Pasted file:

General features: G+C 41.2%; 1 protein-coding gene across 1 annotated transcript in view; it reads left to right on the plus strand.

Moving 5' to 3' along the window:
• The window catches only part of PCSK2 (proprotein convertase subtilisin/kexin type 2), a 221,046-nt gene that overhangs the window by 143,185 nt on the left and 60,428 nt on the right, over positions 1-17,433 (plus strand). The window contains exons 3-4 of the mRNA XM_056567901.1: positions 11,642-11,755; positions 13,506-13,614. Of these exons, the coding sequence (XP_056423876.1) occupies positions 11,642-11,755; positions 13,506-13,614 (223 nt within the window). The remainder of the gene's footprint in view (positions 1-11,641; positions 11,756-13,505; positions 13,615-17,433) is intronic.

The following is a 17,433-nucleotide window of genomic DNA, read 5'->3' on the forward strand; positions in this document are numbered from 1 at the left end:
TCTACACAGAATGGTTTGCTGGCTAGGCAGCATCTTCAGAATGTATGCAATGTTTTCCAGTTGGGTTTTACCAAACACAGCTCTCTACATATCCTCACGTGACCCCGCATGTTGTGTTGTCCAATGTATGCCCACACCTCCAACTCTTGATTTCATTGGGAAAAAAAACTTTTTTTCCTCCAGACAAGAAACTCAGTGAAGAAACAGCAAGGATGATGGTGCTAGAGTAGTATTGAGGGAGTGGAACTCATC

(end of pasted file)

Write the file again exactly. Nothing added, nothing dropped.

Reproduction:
General features: G+C 41.2%; 1 protein-coding gene across 1 annotated transcript in view; it reads left to right on the plus strand.

Moving 5' to 3' along the window:
• The window catches only part of PCSK2 (proprotein convertase subtilisin/kexin type 2), a 221,046-nt gene that overhangs the window by 143,185 nt on the left and 60,428 nt on the right, over positions 1-17,433 (plus strand). The window contains exons 3-4 of the mRNA XM_056567901.1: positions 11,642-11,755; positions 13,506-13,614. Of these exons, the coding sequence (XP_056423876.1) occupies positions 11,642-11,755; positions 13,506-13,614 (223 nt within the window). The remainder of the gene's footprint in view (positions 1-11,641; positions 11,756-13,505; positions 13,615-17,433) is intronic.

The following is a 17,433-nucleotide window of genomic DNA, read 5'->3' on the forward strand; positions in this document are numbered from 1 at the left end:
TCTACACAGAATGGTTTGCTGGCTAGGCAGCATCTTCAGAATGTATGCAATGTTTTCCAGTTGGGTTTTACCAAACACAGCTCTCTACATATCCTCACGTGACCCCGCATGTTGTGTTGTCCAATGTATGCCCACACCTCCAACTCTTGATTTCATTGGGAAAAAAAACTTTTTTTCCTCCAGACAAGAAACTCAGTGAAGAAACAGCAAGGATGATGGTGCTAGAGTAGTATTGAGGGAGTGGAACTCATC